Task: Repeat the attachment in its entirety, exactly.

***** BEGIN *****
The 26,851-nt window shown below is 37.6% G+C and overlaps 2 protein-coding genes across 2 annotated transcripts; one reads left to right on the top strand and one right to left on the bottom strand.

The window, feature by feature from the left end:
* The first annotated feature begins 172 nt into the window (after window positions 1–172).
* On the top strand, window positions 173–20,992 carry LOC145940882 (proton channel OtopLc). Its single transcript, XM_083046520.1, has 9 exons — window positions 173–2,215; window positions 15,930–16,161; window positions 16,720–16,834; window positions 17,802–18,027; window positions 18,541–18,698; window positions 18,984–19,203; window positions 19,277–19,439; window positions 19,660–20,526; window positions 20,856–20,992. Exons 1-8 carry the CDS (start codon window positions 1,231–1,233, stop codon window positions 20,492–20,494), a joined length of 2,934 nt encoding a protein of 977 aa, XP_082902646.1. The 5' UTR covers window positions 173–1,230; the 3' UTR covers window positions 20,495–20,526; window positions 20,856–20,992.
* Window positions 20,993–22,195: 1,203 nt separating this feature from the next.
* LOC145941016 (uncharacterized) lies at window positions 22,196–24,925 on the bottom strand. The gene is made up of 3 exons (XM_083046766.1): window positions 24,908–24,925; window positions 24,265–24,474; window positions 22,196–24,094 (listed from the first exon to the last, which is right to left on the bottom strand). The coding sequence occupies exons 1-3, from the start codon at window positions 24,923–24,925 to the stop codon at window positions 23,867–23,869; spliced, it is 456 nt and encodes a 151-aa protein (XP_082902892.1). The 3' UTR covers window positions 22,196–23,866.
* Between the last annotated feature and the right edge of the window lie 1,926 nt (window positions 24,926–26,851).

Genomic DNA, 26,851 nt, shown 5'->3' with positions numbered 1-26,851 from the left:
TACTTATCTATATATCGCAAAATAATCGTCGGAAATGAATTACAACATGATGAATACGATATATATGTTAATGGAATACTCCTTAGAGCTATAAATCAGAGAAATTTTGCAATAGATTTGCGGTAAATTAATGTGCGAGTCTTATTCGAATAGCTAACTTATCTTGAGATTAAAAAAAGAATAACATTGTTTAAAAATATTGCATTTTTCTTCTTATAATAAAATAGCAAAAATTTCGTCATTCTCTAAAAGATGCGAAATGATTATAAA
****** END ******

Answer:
The 26,851-nt window shown below is 37.6% G+C and overlaps 2 protein-coding genes across 2 annotated transcripts; one reads left to right on the top strand and one right to left on the bottom strand.

The window, feature by feature from the left end:
* The first annotated feature begins 172 nt into the window (after window positions 1–172).
* On the top strand, window positions 173–20,992 carry LOC145940882 (proton channel OtopLc). Its single transcript, XM_083046520.1, has 9 exons — window positions 173–2,215; window positions 15,930–16,161; window positions 16,720–16,834; window positions 17,802–18,027; window positions 18,541–18,698; window positions 18,984–19,203; window positions 19,277–19,439; window positions 19,660–20,526; window positions 20,856–20,992. Exons 1-8 carry the CDS (start codon window positions 1,231–1,233, stop codon window positions 20,492–20,494), a joined length of 2,934 nt encoding a protein of 977 aa, XP_082902646.1. The 5' UTR covers window positions 173–1,230; the 3' UTR covers window positions 20,495–20,526; window positions 20,856–20,992.
* Window positions 20,993–22,195: 1,203 nt separating this feature from the next.
* LOC145941016 (uncharacterized) lies at window positions 22,196–24,925 on the bottom strand. The gene is made up of 3 exons (XM_083046766.1): window positions 24,908–24,925; window positions 24,265–24,474; window positions 22,196–24,094 (listed from the first exon to the last, which is right to left on the bottom strand). The coding sequence occupies exons 1-3, from the start codon at window positions 24,923–24,925 to the stop codon at window positions 23,867–23,869; spliced, it is 456 nt and encodes a 151-aa protein (XP_082902892.1). The 3' UTR covers window positions 22,196–23,866.
* Between the last annotated feature and the right edge of the window lie 1,926 nt (window positions 24,926–26,851).

Genomic DNA, 26,851 nt, shown 5'->3' with positions numbered 1-26,851 from the left:
TACTTATCTATATATCGCAAAATAATCGTCGGAAATGAATTACAACATGATGAATACGATATATATGTTAATGGAATACTCCTTAGAGCTATAAATCAGAGAAATTTTGCAATAGATTTGCGGTAAATTAATGTGCGAGTCTTATTCGAATAGCTAACTTATCTTGAGATTAAAAAAAGAATAACATTGTTTAAAAATATTGCATTTTTCTTCTTATAATAAAATAGCAAAAATTTCGTCATTCTCTAAAAGATGCGAAATGATTATAAA